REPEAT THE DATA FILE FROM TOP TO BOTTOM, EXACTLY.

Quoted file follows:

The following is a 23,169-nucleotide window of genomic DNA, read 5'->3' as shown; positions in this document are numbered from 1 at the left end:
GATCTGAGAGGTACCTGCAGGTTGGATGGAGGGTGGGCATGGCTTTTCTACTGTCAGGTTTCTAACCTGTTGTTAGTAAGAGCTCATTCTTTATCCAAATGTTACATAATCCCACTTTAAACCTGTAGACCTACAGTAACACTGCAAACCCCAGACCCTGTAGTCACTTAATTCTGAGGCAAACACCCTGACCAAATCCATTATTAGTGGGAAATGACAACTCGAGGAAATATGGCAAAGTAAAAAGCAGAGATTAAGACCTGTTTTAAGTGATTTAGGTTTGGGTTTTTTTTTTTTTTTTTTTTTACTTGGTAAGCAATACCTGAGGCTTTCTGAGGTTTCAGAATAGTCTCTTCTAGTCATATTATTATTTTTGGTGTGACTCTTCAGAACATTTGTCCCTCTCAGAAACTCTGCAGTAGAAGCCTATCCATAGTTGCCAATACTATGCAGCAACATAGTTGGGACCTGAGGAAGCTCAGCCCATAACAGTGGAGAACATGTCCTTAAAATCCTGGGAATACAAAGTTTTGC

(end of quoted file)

The following is a 23,169-nucleotide window of genomic DNA, read 5'->3' as shown; positions in this document are numbered from 1 at the left end:
GATCTGAGAGGTACCTGCAGGTTGGATGGAGGGTGGGCATGGCTTTTCTACTGTCAGGTTTCTAACCTGTTGTTAGTAAGAGCTCATTCTTTATCCAAATGTTACATAATCCCACTTTAAACCTGTAGACCTACAGTAACACTGCAAACCCCAGACCCTGTAGTCACTTAATTCTGAGGCAAACACCCTGACCAAATCCATTATTAGTGGGAAATGACAACTCGAGGAAATATGGCAAAGTAAAAAGCAGAGATTAAGACCTGTTTTAAGTGATTTAGGTTTGGGTTTTTTTTTTTTTTTTTTTTTACTTGGTAAGCAATACCTGAGGCTTTCTGAGGTTTCAGAATAGTCTCTTCTAGTCATATTATTATTTTTGGTGTGACTCTTCAGAACATTTGTCCCTCTCAGAAACTCTGCAGTAGAAGCCTATCCATAGTTGCCAATACTATGCAGCAACATAGTTGGGACCTGAGGAAGCTCAGCCCATAACAGTGGAGAACATGTCCTTAAAATCCTGGGAATACAAAGTTTTGC